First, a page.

The World from 1450 to 1700

By John E. Wills Jr. | Go to book overview

Prologue: Texas
and the World

On June 17, 1527, a squadron of five ships with about six hundred men aboard set out from the port of San Lucar de Barrameda in southern Spain. The commander, Pámphilo de Narváez, had a royal commission to “conquer and govern” lands along the north side of the Gulf of Mexico from the peninsula that now is Florida to about the Texas-Mexico border. Other Spaniards were named to lesser offices in the planned colony, and there were several Franciscan priests on board. There is no evidence that the Native American inhabitants of these lands would have any say as to who ruled them. The pope had divided the world between the Spanish and the Portuguese monarchies. Most Roman Catholics believed that the pope was God’s deputy on earth, the head of the one true church. Charles V, King of Spain and Holy Roman Emperor, was just beginning his long years of bitter struggle against the challenges to Catholicism of Martin Luther and his followers. Anyone on the voyage over thirty-five had been born in a Spain still at war with a Muslim monarchy in its midst, at Granada, and the tensions between Spanish Catholics and Spaniards of Muslim and of Jewish heritage gave an unusually militant character to Spanish Catholicism. Piracy and slave-raiding across the Mediterranean, between its Catholic northern and Muslim southern shores, also shaped people’s attitudes. Some of the leaders of the expedition brought an African slave or two along to serve them.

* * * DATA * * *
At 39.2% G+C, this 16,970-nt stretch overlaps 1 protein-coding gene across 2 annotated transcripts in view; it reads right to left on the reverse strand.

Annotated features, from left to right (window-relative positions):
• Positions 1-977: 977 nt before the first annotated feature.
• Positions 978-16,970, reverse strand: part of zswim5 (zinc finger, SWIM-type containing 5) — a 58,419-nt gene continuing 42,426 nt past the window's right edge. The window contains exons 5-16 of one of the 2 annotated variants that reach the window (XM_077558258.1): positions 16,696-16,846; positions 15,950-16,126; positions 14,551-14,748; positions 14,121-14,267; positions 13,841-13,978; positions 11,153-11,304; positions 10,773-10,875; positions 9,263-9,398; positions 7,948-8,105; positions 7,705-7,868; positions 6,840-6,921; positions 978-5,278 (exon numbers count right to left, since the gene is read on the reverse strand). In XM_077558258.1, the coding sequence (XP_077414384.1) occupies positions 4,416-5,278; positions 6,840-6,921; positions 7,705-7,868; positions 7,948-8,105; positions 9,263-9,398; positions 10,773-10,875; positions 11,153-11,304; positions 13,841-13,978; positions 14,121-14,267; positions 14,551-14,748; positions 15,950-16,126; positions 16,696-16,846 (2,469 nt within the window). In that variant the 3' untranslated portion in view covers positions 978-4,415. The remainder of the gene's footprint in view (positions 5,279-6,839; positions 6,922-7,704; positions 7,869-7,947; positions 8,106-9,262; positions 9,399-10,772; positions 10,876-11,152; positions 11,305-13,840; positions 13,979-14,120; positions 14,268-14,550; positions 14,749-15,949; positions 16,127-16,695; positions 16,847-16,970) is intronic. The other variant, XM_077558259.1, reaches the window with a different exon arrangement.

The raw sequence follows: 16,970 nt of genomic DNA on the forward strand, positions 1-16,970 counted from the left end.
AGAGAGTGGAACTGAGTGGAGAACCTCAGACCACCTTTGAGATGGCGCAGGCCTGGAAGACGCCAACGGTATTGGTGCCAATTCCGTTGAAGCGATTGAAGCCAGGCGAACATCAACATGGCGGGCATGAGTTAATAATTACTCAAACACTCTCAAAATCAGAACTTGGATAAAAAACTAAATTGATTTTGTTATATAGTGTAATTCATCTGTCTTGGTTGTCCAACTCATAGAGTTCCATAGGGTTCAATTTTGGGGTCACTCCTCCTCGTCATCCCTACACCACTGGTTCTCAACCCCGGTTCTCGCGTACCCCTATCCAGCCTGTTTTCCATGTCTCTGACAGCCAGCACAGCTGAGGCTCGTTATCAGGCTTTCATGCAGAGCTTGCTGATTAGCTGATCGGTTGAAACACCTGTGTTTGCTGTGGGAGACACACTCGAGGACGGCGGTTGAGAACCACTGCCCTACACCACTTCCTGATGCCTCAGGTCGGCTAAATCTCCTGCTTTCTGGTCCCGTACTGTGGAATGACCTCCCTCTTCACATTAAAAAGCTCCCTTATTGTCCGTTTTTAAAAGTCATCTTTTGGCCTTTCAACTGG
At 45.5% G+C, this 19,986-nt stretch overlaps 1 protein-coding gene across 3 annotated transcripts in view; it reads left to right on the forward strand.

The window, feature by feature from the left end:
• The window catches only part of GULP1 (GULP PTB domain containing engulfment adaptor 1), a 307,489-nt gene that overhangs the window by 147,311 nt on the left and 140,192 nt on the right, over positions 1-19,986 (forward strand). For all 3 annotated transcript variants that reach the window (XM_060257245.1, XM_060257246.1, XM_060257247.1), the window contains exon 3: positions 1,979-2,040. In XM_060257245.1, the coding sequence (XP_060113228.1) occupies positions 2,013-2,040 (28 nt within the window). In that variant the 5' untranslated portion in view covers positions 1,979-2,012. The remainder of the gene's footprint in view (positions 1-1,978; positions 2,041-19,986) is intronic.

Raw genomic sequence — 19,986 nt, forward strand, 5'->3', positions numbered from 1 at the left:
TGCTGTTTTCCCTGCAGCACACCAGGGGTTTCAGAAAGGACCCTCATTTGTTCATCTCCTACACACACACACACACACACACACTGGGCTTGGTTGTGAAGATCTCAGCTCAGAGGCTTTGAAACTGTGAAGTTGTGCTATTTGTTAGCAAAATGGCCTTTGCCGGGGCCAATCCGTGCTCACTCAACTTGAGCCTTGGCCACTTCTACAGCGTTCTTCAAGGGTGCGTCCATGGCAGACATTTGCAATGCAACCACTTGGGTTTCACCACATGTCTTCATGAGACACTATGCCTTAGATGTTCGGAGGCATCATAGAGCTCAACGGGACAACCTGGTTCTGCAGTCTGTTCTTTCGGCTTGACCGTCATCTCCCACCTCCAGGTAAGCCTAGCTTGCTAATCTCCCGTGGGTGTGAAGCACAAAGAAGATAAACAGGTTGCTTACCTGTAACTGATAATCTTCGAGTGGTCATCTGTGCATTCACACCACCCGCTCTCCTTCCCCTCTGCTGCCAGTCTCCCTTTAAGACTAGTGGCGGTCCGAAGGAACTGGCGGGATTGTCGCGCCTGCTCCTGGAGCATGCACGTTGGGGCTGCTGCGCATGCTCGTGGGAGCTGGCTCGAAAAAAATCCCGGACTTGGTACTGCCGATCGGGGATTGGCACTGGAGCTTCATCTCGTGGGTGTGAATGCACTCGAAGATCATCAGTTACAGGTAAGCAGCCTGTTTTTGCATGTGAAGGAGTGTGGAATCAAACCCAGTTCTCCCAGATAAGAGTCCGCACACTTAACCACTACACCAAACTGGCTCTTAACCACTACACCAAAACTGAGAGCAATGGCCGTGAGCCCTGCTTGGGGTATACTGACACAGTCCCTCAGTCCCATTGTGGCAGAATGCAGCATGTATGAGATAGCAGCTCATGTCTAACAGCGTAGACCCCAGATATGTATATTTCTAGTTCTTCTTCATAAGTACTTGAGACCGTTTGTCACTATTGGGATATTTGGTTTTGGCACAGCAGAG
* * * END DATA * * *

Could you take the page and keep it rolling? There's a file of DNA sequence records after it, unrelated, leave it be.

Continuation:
The expedition sailed into a Caribbean already transformed by more than thirty years of Spanish occupation and exploitation, by European diseases to which Native Americans had no resistance, and by the improbable triumph of Hernán Cortés and his forces over the great Aztec Empire, a triumph that no doubt was the model for what Narváez and his followers hoped to accomplish. They sailed straight into the Caribbean hurricane season, even more dangerous for wooden sailing ships than it is in modern times, and were lucky to survive several storms as they took on more horses and supplies in Cuba. In April 1528, when they finally landed on the shores of the planned colony, somewhere

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The World from 1450 to 1700
Table of contents

Table of contents

  • Title Page iii
  • Contents vii
  • Editors’ Preface xi
  • Prologue- Texas - And the World 1
  • Chapter 1 - Islam and a Wider World, 1450–1490 7
  • Chapter 2 - Columbian Exchanges, 1490–1530 26
  • Chapter 3 - Old Ways Made New, 1530–1570 49
  • Chapter 4 - New Shapes of Power, 1570–1610 72
  • Chapter 5 - Settlers and Diasporas, 1610–1640 96
  • Chapter 6 - Time of Troubles, 1640–1670 119
  • Chapter 7 - Toward an Early Modern World, 1670–1700 140
  • Chronology 155
  • Notes 157
  • Further Reading 160
  • Web Sites 164
  • Acknowledgments 166
  • Index 168
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